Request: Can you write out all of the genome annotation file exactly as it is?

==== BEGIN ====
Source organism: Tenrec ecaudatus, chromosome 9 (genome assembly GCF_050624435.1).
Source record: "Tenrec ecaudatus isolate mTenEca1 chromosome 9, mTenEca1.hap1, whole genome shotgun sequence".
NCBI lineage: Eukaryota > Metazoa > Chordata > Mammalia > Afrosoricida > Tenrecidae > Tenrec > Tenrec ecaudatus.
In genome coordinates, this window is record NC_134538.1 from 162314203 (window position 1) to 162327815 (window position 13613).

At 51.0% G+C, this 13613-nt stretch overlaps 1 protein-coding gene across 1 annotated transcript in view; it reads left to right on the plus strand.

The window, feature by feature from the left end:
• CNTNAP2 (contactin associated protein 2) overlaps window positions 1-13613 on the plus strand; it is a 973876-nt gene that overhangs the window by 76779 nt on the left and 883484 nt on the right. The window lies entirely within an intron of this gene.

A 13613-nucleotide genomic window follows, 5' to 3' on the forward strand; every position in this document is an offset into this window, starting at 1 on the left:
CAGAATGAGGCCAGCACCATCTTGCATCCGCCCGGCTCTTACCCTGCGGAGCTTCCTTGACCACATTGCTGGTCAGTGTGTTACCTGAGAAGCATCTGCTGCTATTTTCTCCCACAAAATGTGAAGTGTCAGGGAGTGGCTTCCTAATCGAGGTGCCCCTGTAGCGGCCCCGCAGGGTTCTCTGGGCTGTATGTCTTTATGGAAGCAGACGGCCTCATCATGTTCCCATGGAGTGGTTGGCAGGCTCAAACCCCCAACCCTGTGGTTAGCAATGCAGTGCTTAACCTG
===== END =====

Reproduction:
Source organism: Tenrec ecaudatus, chromosome 9 (genome assembly GCF_050624435.1).
Source record: "Tenrec ecaudatus isolate mTenEca1 chromosome 9, mTenEca1.hap1, whole genome shotgun sequence".
NCBI lineage: Eukaryota > Metazoa > Chordata > Mammalia > Afrosoricida > Tenrecidae > Tenrec > Tenrec ecaudatus.
In genome coordinates, this window is record NC_134538.1 from 162314203 (window position 1) to 162327815 (window position 13613).

At 51.0% G+C, this 13613-nt stretch overlaps 1 protein-coding gene across 1 annotated transcript in view; it reads left to right on the plus strand.

The window, feature by feature from the left end:
• CNTNAP2 (contactin associated protein 2) overlaps window positions 1-13613 on the plus strand; it is a 973876-nt gene that overhangs the window by 76779 nt on the left and 883484 nt on the right. The window lies entirely within an intron of this gene.

A 13613-nucleotide genomic window follows, 5' to 3' on the forward strand; every position in this document is an offset into this window, starting at 1 on the left:
CAGAATGAGGCCAGCACCATCTTGCATCCGCCCGGCTCTTACCCTGCGGAGCTTCCTTGACCACATTGCTGGTCAGTGTGTTACCTGAGAAGCATCTGCTGCTATTTTCTCCCACAAAATGTGAAGTGTCAGGGAGTGGCTTCCTAATCGAGGTGCCCCTGTAGCGGCCCCGCAGGGTTCTCTGGGCTGTATGTCTTTATGGAAGCAGACGGCCTCATCATGTTCCCATGGAGTGGTTGGCAGGCTCAAACCCCCAACCCTGTGGTTAGCAATGCAGTGCTTAACCTG